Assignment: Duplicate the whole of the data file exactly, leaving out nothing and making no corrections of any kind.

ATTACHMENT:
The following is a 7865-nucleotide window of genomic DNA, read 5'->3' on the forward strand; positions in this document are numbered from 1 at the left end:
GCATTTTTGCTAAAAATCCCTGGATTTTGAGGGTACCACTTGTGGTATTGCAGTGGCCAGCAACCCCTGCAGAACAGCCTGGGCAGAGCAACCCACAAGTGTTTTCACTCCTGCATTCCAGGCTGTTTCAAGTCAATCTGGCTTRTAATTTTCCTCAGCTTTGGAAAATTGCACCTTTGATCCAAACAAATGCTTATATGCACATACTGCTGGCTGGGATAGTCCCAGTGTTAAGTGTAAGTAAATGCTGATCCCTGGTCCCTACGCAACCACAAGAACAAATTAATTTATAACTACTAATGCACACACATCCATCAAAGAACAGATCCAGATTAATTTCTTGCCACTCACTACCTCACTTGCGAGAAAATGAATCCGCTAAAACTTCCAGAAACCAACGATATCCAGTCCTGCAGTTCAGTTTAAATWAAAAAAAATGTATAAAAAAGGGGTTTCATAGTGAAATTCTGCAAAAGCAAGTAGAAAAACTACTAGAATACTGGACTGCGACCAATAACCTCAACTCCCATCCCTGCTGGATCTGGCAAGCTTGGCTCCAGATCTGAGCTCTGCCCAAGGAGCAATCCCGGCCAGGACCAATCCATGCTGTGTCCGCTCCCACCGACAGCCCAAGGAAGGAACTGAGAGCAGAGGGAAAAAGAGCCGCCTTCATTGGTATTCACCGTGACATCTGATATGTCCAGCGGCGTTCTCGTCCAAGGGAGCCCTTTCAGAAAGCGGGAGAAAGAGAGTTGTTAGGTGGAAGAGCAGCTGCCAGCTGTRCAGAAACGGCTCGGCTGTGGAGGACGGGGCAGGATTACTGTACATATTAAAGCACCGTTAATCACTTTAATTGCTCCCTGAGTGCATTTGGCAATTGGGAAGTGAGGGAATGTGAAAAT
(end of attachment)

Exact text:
The following is a 7865-nucleotide window of genomic DNA, read 5'->3' on the forward strand; positions in this document are numbered from 1 at the left end:
GCATTTTTGCTAAAAATCCCTGGATTTTGAGGGTACCACTTGTGGTATTGCAGTGGCCAGCAACCCCTGCAGAACAGCCTGGGCAGAGCAACCCACAAGTGTTTTCACTCCTGCATTCCAGGCTGTTTCAAGTCAATCTGGCTTRTAATTTTCCTCAGCTTTGGAAAATTGCACCTTTGATCCAAACAAATGCTTATATGCACATACTGCTGGCTGGGATAGTCCCAGTGTTAAGTGTAAGTAAATGCTGATCCCTGGTCCCTACGCAACCACAAGAACAAATTAATTTATAACTACTAATGCACACACATCCATCAAAGAACAGATCCAGATTAATTTCTTGCCACTCACTACCTCACTTGCGAGAAAATGAATCCGCTAAAACTTCCAGAAACCAACGATATCCAGTCCTGCAGTTCAGTTTAAATWAAAAAAAATGTATAAAAAAGGGGTTTCATAGTGAAATTCTGCAAAAGCAAGTAGAAAAACTACTAGAATACTGGACTGCGACCAATAACCTCAACTCCCATCCCTGCTGGATCTGGCAAGCTTGGCTCCAGATCTGAGCTCTGCCCAAGGAGCAATCCCGGCCAGGACCAATCCATGCTGTGTCCGCTCCCACCGACAGCCCAAGGAAGGAACTGAGAGCAGAGGGAAAAAGAGCCGCCTTCATTGGTATTCACCGTGACATCTGATATGTCCAGCGGCGTTCTCGTCCAAGGGAGCCCTTTCAGAAAGCGGGAGAAAGAGAGTTGTTAGGTGGAAGAGCAGCTGCCAGCTGTRCAGAAACGGCTCGGCTGTGGAGGACGGGGCAGGATTACTGTACATATTAAAGCACCGTTAATCACTTTAATTGCTCCCTGAGTGCATTTGGCAATTGGGAAGTGAGGGAATGTGAAAAT